Before discussing how to wean your child off their pacifier, it is important to point out the specific advantages a pacifier has as well as its risks.
One of the most well-known benefits to pacifier use is its ability to prevent SIDS in small infants. When used during naptime or bedtime, pacifiers can reduce the potential for sudden infant death syndrome by up to 50%.
Additionally, pacifier use can be used to fulfill a baby or toddler’s need to suck without giving an additional bottle or breastfeeding long after their tummies are full.
Finally, self-soothing is a powerful benefit to pacifier use, as it has been proven to relax and calm a child when they are uncomfortable. Unfortunately, the soothing aspect of a pacifier is also what makes pacifier weaning a challenge.
Risks are inherent to pacifier use, particularly after the age of two, and can include long-term dental damage. According to the American Dental Association, prolonged pacifier use can lead to an anterior open bite, which presents as a gap between upper and lower teeth in the front of a child’s mouth.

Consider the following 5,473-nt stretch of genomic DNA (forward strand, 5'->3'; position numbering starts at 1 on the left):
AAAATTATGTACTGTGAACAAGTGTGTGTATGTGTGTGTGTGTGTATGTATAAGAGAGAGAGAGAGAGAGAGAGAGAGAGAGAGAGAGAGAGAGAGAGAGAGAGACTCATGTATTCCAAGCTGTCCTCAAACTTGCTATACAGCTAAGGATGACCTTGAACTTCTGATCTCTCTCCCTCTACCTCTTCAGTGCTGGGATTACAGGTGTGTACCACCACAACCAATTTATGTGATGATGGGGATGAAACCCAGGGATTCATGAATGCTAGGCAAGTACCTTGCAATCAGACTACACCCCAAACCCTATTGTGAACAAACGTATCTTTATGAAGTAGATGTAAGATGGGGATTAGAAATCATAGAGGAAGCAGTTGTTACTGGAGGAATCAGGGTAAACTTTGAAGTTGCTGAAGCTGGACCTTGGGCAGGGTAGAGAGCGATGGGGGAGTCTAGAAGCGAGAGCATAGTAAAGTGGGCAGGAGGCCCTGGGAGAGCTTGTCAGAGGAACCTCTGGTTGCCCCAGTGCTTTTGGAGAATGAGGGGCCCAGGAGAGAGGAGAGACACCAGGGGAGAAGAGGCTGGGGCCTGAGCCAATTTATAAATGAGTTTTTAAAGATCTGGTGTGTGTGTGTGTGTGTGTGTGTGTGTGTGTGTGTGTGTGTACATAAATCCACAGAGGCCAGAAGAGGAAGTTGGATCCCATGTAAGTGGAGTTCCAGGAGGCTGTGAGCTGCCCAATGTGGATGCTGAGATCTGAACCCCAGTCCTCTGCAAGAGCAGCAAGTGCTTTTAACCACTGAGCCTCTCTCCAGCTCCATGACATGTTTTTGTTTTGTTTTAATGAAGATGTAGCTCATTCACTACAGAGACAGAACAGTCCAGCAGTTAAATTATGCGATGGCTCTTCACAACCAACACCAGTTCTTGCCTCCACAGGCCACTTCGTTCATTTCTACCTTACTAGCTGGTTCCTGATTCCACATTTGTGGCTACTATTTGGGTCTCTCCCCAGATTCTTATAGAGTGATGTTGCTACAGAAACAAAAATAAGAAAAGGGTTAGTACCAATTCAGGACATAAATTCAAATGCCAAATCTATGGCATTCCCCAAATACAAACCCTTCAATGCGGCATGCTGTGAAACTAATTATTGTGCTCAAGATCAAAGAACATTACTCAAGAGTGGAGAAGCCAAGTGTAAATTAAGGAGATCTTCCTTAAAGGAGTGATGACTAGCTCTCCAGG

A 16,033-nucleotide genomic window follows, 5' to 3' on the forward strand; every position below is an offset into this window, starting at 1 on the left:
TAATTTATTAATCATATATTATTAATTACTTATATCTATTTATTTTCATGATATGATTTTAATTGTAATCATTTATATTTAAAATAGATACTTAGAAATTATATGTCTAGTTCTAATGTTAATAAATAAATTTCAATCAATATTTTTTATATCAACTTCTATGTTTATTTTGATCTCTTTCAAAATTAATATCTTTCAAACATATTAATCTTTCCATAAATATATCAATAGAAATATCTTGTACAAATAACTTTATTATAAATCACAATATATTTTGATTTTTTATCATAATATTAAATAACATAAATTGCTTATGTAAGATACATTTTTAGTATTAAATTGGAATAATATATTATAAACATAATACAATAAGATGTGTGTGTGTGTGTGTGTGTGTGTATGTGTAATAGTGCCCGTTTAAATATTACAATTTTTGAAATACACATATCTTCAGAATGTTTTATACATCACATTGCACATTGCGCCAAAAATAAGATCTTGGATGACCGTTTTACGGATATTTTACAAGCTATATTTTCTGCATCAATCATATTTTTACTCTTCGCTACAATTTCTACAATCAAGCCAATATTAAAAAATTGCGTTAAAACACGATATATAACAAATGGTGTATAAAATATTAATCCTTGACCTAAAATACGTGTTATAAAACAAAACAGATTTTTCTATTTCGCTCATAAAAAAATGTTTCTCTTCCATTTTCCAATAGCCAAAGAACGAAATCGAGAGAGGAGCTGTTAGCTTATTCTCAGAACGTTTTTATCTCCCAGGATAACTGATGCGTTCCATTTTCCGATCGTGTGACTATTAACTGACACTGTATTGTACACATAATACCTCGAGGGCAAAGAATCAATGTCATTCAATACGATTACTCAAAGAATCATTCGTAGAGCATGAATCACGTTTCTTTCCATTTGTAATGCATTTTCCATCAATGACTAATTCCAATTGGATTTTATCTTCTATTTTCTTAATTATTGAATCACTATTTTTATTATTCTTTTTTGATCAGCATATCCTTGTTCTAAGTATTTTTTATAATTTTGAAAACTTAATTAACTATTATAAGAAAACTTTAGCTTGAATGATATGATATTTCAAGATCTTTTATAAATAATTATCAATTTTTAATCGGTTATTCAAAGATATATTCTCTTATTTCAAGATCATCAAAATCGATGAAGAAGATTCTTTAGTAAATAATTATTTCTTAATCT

Also, extended pacifier use may cause crossbite, which is when the upper back teeth are tucked inside the lower. Both conditions can be expensive to correct once your child gets older, making pacifier weaning a necessary and important task.
The questions of when to take away pacifier or when to wean pacifier use is common among parents of young children. In most cases, pediatricians and dentists suggest that if a child has not started weaning off pacifier on his or her own, it should be initiated by the parent between 8 and 12 months.
Weaning off pacifier use takes patience, and knowing when to stop pacifier use can be different for each household. However, it is necessary by the age of two as to avoid the dental issues listed above.
Each parent will have a different method of weaning off pacifier use based on their child’s ability to find other ways to soothe. If you’re in the process of determining when to stop pacifier use, these common methods may be of benefit.
Ask the experts for more information at Dentistry for Children.